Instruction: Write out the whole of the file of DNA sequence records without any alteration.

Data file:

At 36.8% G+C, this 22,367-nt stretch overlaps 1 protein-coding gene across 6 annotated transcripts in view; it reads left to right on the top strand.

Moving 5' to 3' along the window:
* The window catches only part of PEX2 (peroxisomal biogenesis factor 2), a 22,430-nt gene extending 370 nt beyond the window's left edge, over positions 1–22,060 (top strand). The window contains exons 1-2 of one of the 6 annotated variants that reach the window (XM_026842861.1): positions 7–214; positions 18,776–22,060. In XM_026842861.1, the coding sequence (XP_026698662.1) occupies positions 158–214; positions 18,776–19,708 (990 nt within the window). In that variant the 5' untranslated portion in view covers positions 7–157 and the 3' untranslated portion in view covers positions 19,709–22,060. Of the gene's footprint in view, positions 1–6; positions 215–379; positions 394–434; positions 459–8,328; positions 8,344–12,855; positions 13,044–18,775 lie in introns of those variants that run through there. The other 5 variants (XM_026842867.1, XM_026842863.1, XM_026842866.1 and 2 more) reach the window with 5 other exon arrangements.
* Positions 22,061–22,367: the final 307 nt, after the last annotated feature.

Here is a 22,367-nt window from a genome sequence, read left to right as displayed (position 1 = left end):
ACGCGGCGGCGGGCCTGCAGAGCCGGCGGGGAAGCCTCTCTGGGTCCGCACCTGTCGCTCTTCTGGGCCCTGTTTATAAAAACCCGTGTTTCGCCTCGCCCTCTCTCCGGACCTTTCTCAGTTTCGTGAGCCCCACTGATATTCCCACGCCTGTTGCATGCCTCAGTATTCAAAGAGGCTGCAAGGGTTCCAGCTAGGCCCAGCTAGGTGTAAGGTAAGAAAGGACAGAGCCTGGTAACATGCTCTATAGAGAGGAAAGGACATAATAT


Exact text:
At 36.8% G+C, this 22,367-nt stretch overlaps 1 protein-coding gene across 6 annotated transcripts in view; it reads left to right on the top strand.

Moving 5' to 3' along the window:
* The window catches only part of PEX2 (peroxisomal biogenesis factor 2), a 22,430-nt gene extending 370 nt beyond the window's left edge, over positions 1–22,060 (top strand). The window contains exons 1-2 of one of the 6 annotated variants that reach the window (XM_026842861.1): positions 7–214; positions 18,776–22,060. In XM_026842861.1, the coding sequence (XP_026698662.1) occupies positions 158–214; positions 18,776–19,708 (990 nt within the window). In that variant the 5' untranslated portion in view covers positions 7–157 and the 3' untranslated portion in view covers positions 19,709–22,060. Of the gene's footprint in view, positions 1–6; positions 215–379; positions 394–434; positions 459–8,328; positions 8,344–12,855; positions 13,044–18,775 lie in introns of those variants that run through there. The other 5 variants (XM_026842867.1, XM_026842863.1, XM_026842866.1 and 2 more) reach the window with 5 other exon arrangements.
* Positions 22,061–22,367: the final 307 nt, after the last annotated feature.

Here is a 22,367-nt window from a genome sequence, read left to right as displayed (position 1 = left end):
ACGCGGCGGCGGGCCTGCAGAGCCGGCGGGGAAGCCTCTCTGGGTCCGCACCTGTCGCTCTTCTGGGCCCTGTTTATAAAAACCCGTGTTTCGCCTCGCCCTCTCTCCGGACCTTTCTCAGTTTCGTGAGCCCCACTGATATTCCCACGCCTGTTGCATGCCTCAGTATTCAAAGAGGCTGCAAGGGTTCCAGCTAGGCCCAGCTAGGTGTAAGGTAAGAAAGGACAGAGCCTGGTAACATGCTCTATAGAGAGGAAAGGACATAATAT